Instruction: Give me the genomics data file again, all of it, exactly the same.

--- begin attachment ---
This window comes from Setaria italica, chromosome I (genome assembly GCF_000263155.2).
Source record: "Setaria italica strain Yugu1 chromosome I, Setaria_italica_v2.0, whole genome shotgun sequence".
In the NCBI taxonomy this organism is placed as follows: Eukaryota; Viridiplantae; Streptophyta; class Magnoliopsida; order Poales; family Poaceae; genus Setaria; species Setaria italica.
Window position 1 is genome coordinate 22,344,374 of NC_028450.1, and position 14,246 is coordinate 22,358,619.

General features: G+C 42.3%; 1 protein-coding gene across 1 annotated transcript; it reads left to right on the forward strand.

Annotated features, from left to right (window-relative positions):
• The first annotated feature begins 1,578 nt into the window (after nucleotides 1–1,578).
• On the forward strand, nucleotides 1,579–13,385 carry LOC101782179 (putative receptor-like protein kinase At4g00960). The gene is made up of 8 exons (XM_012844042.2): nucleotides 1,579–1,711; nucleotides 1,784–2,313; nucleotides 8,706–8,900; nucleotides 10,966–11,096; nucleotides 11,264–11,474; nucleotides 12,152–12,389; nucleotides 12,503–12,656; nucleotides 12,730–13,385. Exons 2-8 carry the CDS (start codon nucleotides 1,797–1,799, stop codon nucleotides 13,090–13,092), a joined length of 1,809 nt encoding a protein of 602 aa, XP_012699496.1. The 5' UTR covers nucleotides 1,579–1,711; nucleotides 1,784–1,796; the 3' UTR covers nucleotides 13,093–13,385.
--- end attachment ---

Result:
This window comes from Setaria italica, chromosome I (genome assembly GCF_000263155.2).
Source record: "Setaria italica strain Yugu1 chromosome I, Setaria_italica_v2.0, whole genome shotgun sequence".
In the NCBI taxonomy this organism is placed as follows: Eukaryota; Viridiplantae; Streptophyta; class Magnoliopsida; order Poales; family Poaceae; genus Setaria; species Setaria italica.
Window position 1 is genome coordinate 22,344,374 of NC_028450.1, and position 14,246 is coordinate 22,358,619.

General features: G+C 42.3%; 1 protein-coding gene across 1 annotated transcript; it reads left to right on the forward strand.

Annotated features, from left to right (window-relative positions):
• The first annotated feature begins 1,578 nt into the window (after nucleotides 1–1,578).
• On the forward strand, nucleotides 1,579–13,385 carry LOC101782179 (putative receptor-like protein kinase At4g00960). The gene is made up of 8 exons (XM_012844042.2): nucleotides 1,579–1,711; nucleotides 1,784–2,313; nucleotides 8,706–8,900; nucleotides 10,966–11,096; nucleotides 11,264–11,474; nucleotides 12,152–12,389; nucleotides 12,503–12,656; nucleotides 12,730–13,385. Exons 2-8 carry the CDS (start codon nucleotides 1,797–1,799, stop codon nucleotides 13,090–13,092), a joined length of 1,809 nt encoding a protein of 602 aa, XP_012699496.1. The 5' UTR covers nucleotides 1,579–1,711; nucleotides 1,784–1,796; the 3' UTR covers nucleotides 13,093–13,385.